The disciples had the joy of reaping where they had not laboured to the point of being weary. Do we work to the point of exhaustion for the Lord? I can well recollect a member of the local assembly repeating time and again that the Lord Jesus was often weary in the work of the Lord but never weary of the work of the Lord.

The compassion He revealed

There cometh a woman (v.7). At the beginning, the woman looked at the Lord and saw a man, a tired man, a Jew, and nothing more. The Lord looked at her and, despite all her protests, profession, and pious talk, He saw her as a poor sinner, a thirsty soul, and a future witness. He condemned her sin but loved her soul. So, today, we must condemn sin in all its hideousness, as an offence against God. Society may condone sin, but we must condemn it. The world around us becomes more secular and sinful, promiscuous and permissive, but we must stand true and preach the necessity of repentance and faith in the Lord Jesus. At the same time we must love people with the love of the Lord Jesus and seek to rescue them.

The cost He bore

Give me to drink (v.7). With these words the Lord instigated the conversation. It is impossible to evaluate the sacrifices that the Lord made in order to reach this needy soul. He sacrificed His rest and also His repast to touch the woman’s life and teach the disciples valuable lessons about sowing and reaping. The sacrifice that He made to reach us in our misery was even greater. This must produce true worship; worship in spirit and in truth.

Calvary! O Calvary!
Mercy’s vast unfathomed sea,
Love, eternal love to me:
Saviour, we adore Thee!

- S. T. Francis

The Lord’s sacrifice inspired the woman to make a sacrifice. Did He give up His moment of relaxation and meal for her? Then she would leave her water pot for Him. On one occasion David Livingstone was heard to say: "People talk of the sacrifice I have made in spending so much of my life in Africa. Can that be called a sacrifice which is simply paid back as a small part of the great debt owing to our God, which we can never repay? Is that a sacrifice which brings its own rewards of healthful activity, the consciousness of doing good, peace of mind, and a bright hope of a glorious destiny hereafter? Away with such a word and such a thought!"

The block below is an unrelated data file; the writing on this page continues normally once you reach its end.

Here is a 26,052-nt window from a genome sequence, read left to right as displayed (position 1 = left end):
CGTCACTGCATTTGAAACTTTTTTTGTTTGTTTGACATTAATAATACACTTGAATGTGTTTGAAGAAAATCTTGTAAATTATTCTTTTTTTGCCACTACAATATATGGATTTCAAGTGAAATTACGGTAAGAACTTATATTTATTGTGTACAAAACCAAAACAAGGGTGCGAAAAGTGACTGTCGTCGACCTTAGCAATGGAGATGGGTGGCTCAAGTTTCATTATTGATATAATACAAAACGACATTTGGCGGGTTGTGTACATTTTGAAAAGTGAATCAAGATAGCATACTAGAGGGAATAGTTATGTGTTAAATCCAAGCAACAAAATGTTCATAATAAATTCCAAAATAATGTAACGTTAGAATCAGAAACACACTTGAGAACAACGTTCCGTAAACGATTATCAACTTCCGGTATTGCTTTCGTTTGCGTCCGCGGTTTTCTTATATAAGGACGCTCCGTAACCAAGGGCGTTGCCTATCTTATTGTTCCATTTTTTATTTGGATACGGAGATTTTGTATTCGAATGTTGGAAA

The call He made

Say not ye, There are yet four months, and then cometh harvest? (v.35). His discourse on sowing and reaping highlights several important facts.

The contrast

Yes, there is a difference between sowing and reaping, but both are necessary. No Christian possesses every spiritual gift. No Christian is without a spiritual gift. No Christian should neglect the use of the spiritual gift God has given him or her.

The co-operation

Without the sower no harvest will be possible. Without the reaper, the harvest will be lost. Cooperation in the work of the Lord is essential.

The contentment

No jealousy, no inferiority complex should exist between Christians at work. The work of the sower and the reaper are distinct, but both have one object in mind - the harvest - and therein lies the joy of both.

The crown

The sower might think that his or her work is more difficult that that of the reaper, but God is not unjust, and He will reward both according to each person’s input.

The challenge

How we need to hear the words of the Master: "Lift up your eyes, and look on the fields; for they are white already to harvest" (v.35). It is possible to have ears and not hear, eyes and not see, hands and not work, feet and not go, mouth and not speak.

In one of Lloyd Cory’s books this comment is to be found: "The evangelistic harvest is always urgent. The destiny of men and of nations is always being decided. Every generation is strategic. We are not responsible for the past generation, and we cannot bear the full responsibility for the next one; but we do have our generation. God will hold us responsible as to how well we fulfil our responsibilities to this age and take advantage of our opportunities".